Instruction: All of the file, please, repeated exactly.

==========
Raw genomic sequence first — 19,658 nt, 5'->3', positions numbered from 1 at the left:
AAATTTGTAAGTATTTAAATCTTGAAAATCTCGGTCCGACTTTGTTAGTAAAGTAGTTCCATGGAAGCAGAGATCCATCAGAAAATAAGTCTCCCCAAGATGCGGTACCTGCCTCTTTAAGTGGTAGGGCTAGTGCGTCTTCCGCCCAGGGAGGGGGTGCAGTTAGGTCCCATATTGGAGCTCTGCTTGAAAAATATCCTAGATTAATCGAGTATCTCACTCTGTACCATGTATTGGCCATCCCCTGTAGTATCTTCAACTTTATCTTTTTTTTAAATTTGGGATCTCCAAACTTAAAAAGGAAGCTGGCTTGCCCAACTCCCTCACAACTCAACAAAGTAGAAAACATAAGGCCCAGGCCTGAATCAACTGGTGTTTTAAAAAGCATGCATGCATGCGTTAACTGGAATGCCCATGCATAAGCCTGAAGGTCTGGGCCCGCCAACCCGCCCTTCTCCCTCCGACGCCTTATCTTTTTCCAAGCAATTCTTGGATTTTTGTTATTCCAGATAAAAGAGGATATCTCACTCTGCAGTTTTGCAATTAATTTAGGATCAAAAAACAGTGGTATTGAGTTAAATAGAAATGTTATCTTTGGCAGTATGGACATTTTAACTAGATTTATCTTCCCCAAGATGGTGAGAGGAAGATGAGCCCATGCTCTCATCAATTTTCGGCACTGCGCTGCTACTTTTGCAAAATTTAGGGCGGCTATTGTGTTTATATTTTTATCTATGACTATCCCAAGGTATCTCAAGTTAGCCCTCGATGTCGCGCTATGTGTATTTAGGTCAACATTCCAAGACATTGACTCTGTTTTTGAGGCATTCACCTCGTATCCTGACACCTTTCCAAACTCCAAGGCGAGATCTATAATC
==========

Raw genomic sequence first — 19,658 nt, 5'->3', positions numbered from 1 at the left:
AAATTTGTAAGTATTTAAATCTTGAAAATCTCGGTCCGACTTTGTTAGTAAAGTAGTTCCATGGAAGCAGAGATCCATCAGAAAATAAGTCTCCCCAAGATGCGGTACCTGCCTCTTTAAGTGGTAGGGCTAGTGCGTCTTCCGCCCAGGGAGGGGGTGCAGTTAGGTCCCATATTGGAGCTCTGCTTGAAAAATATCCTAGATTAATCGAGTATCTCACTCTGTACCATGTATTGGCCATCCCCTGTAGTATCTTCAACTTTATCTTTTTTTTAAATTTGGGATCTCCAAACTTAAAAAGGAAGCTGGCTTGCCCAACTCCCTCACAACTCAACAAAGTAGAAAACATAAGGCCCAGGCCTGAATCAACTGGTGTTTTAAAAAGCATGCATGCATGCGTTAACTGGAATGCCCATGCATAAGCCTGAAGGTCTGGGCCCGCCAACCCGCCCTTCTCCCTCCGACGCCTTATCTTTTTCCAAGCAATTCTTGGATTTTTGTTATTCCAGATAAAAGAGGATATCTCACTCTGCAGTTTTGCAATTAATTTAGGATCAAAAAACAGTGGTATTGAGTTAAATAGAAATGTTATCTTTGGCAGTATGGACATTTTAACTAGATTTATCTTCCCCAAGATGGTGAGAGGAAGATGAGCCCATGCTCTCATCAATTTTCGGCACTGCGCTGCTACTTTTGCAAAATTTAGGGCGGCTATTGTGTTTATATTTTTATCTATGACTATCCCAAGGTATCTCAAGTTAGCCCTCGATGTCGCGCTATGTGTATTTAGGTCAACATTCCAAGACATTGACTCTGTTTTTGAGGCATTCACCTCGTATCCTGACACCTTTCCAAACTCCAAGGCGAGATCTATAATC